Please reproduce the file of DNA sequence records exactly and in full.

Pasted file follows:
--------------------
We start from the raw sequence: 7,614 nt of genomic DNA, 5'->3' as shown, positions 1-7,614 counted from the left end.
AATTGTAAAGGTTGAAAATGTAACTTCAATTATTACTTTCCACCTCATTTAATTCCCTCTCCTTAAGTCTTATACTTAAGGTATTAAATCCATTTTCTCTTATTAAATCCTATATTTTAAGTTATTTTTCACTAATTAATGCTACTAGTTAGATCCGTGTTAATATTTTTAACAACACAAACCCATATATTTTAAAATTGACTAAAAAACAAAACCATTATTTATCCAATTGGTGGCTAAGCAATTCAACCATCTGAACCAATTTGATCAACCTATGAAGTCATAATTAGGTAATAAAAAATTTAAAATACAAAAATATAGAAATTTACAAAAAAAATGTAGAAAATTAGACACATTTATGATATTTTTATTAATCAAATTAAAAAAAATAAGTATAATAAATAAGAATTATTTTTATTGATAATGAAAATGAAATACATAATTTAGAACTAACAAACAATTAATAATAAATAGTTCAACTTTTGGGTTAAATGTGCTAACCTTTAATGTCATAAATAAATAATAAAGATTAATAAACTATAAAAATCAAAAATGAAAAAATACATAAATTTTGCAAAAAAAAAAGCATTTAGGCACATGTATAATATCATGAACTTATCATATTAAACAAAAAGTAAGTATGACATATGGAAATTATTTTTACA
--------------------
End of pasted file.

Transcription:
We start from the raw sequence: 7,614 nt of genomic DNA, 5'->3' as shown, positions 1-7,614 counted from the left end.
AATTGTAAAGGTTGAAAATGTAACTTCAATTATTACTTTCCACCTCATTTAATTCCCTCTCCTTAAGTCTTATACTTAAGGTATTAAATCCATTTTCTCTTATTAAATCCTATATTTTAAGTTATTTTTCACTAATTAATGCTACTAGTTAGATCCGTGTTAATATTTTTAACAACACAAACCCATATATTTTAAAATTGACTAAAAAACAAAACCATTATTTATCCAATTGGTGGCTAAGCAATTCAACCATCTGAACCAATTTGATCAACCTATGAAGTCATAATTAGGTAATAAAAAATTTAAAATACAAAAATATAGAAATTTACAAAAAAAATGTAGAAAATTAGACACATTTATGATATTTTTATTAATCAAATTAAAAAAAATAAGTATAATAAATAAGAATTATTTTTATTGATAATGAAAATGAAATACATAATTTAGAACTAACAAACAATTAATAATAAATAGTTCAACTTTTGGGTTAAATGTGCTAACCTTTAATGTCATAAATAAATAATAAAGATTAATAAACTATAAAAATCAAAAATGAAAAAATACATAAATTTTGCAAAAAAAAAAGCATTTAGGCACATGTATAATATCATGAACTTATCATATTAAACAAAAAGTAAGTATGACATATGGAAATTATTTTTACA